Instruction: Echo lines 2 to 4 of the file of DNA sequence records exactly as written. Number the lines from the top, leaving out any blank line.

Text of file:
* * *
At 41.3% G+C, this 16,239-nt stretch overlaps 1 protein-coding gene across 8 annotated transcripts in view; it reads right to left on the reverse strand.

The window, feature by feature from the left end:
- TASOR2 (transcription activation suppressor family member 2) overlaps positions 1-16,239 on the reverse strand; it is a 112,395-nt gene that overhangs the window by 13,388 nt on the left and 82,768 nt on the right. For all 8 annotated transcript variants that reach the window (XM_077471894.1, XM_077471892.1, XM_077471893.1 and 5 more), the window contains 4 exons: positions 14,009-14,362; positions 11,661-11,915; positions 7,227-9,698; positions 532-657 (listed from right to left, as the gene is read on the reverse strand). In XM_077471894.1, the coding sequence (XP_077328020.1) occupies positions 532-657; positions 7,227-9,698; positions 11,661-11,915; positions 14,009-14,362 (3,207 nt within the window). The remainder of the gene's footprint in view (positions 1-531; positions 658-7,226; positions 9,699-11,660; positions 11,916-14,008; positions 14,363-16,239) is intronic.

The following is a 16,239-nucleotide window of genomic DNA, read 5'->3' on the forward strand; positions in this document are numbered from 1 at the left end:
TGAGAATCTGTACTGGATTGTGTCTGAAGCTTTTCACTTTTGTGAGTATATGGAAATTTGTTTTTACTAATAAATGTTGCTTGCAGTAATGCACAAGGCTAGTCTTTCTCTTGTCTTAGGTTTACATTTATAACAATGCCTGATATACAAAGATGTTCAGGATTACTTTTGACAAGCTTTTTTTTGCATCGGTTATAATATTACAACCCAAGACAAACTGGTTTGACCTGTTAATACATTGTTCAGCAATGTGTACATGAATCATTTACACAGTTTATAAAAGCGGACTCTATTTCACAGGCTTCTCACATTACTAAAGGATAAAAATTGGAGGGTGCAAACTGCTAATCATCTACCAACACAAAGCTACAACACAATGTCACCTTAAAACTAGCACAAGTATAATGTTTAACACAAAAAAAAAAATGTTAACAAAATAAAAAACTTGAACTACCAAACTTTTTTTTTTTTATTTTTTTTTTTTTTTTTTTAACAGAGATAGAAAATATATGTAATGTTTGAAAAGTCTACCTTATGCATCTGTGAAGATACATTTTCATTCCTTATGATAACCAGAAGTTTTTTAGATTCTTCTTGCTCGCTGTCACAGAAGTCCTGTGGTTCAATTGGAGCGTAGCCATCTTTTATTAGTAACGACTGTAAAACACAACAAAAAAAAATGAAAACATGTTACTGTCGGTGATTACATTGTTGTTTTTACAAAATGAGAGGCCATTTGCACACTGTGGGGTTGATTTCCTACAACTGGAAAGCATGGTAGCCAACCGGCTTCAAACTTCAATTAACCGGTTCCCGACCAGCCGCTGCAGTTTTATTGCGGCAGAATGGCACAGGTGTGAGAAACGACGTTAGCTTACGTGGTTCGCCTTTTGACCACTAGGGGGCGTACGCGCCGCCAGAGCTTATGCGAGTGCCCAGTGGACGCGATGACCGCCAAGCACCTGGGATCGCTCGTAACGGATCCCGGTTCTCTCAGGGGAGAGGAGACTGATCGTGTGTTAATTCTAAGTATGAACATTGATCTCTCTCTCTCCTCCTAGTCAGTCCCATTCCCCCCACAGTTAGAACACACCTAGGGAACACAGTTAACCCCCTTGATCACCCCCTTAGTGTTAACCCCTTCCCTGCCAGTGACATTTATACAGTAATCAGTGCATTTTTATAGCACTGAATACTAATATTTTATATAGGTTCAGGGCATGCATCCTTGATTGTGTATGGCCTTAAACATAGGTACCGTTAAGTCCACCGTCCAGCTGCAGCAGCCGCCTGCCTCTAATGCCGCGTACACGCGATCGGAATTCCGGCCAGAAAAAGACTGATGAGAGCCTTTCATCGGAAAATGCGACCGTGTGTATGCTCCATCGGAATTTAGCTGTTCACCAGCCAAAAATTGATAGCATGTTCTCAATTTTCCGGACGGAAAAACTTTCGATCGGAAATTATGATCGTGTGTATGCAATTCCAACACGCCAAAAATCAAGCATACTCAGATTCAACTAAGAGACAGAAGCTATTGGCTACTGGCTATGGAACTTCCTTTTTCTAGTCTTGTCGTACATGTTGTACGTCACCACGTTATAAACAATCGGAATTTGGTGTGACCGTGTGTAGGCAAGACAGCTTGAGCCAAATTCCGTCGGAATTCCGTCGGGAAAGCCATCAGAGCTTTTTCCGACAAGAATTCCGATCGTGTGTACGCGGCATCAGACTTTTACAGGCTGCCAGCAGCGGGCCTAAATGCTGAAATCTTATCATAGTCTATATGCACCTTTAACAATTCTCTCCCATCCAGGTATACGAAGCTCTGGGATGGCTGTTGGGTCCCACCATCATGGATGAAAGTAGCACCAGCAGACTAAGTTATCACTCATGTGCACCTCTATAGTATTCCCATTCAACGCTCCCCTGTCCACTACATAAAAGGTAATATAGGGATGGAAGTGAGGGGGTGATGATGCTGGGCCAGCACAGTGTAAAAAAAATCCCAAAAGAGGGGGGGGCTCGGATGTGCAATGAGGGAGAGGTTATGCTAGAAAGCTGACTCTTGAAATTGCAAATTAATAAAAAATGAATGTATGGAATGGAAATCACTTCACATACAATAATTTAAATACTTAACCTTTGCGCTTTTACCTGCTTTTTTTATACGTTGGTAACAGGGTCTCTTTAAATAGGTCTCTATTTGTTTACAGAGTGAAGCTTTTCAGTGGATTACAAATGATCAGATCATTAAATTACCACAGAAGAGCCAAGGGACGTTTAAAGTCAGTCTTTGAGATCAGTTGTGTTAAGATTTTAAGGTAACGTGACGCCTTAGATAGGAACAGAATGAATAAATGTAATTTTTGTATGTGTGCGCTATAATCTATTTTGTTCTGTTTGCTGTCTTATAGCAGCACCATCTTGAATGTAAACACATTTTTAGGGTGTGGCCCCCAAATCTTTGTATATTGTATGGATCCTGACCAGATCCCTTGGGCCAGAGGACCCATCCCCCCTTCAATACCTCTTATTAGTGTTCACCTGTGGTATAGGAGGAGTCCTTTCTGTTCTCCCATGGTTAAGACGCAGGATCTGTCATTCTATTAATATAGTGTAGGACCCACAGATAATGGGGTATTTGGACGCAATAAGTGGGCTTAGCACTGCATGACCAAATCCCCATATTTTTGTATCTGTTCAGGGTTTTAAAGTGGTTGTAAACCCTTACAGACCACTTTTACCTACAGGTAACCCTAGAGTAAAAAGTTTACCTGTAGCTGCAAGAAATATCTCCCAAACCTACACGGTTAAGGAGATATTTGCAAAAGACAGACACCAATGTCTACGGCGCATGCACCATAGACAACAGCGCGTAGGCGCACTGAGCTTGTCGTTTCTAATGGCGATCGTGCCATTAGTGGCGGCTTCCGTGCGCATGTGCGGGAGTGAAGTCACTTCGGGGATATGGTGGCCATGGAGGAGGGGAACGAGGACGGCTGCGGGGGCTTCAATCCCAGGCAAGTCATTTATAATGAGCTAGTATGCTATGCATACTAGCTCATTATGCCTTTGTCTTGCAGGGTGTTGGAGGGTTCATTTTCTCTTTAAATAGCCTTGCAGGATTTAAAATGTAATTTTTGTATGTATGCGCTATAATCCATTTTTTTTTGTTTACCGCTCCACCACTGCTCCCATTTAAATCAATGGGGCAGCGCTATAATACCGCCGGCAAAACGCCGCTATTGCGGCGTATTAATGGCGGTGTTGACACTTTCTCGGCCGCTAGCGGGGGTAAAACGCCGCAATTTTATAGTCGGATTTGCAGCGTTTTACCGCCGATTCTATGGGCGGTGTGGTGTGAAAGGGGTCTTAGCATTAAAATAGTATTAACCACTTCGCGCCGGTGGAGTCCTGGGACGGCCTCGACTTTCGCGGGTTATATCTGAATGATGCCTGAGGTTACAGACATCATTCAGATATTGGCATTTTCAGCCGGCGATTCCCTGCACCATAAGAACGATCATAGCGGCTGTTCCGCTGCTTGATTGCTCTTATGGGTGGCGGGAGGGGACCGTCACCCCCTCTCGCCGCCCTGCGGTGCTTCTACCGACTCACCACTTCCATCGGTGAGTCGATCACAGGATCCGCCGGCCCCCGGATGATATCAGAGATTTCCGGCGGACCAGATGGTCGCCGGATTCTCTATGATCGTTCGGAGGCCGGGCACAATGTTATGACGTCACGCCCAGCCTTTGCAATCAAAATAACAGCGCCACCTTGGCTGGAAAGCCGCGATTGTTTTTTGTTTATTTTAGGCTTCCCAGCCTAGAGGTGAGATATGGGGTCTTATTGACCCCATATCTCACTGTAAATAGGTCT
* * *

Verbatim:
The window, feature by feature from the left end:
- TASOR2 (transcription activation suppressor family member 2) overlaps positions 1-16,239 on the reverse strand; it is a 112,395-nt gene that overhangs the window by 13,388 nt on the left and 82,768 nt on the right. For all 8 annotated transcript variants that reach the window (XM_077471894.1, XM_077471892.1, XM_077471893.1 and 5 more), the window contains 4 exons: positions 14,009-14,362; positions 11,661-11,915; positions 7,227-9,698; positions 532-657 (listed from right to left, as the gene is read on the reverse strand). In XM_077471894.1, the coding sequence (XP_077328020.1) occupies positions 532-657; positions 7,227-9,698; positions 11,661-11,915; positions 14,009-14,362 (3,207 nt within the window). The remainder of the gene's footprint in view (positions 1-531; positions 658-7,226; positions 9,699-11,660; positions 11,916-14,008; positions 14,363-16,239) is intronic.

The following is a 16,239-nucleotide window of genomic DNA, read 5'->3' on the forward strand; positions in this document are numbered from 1 at the left end: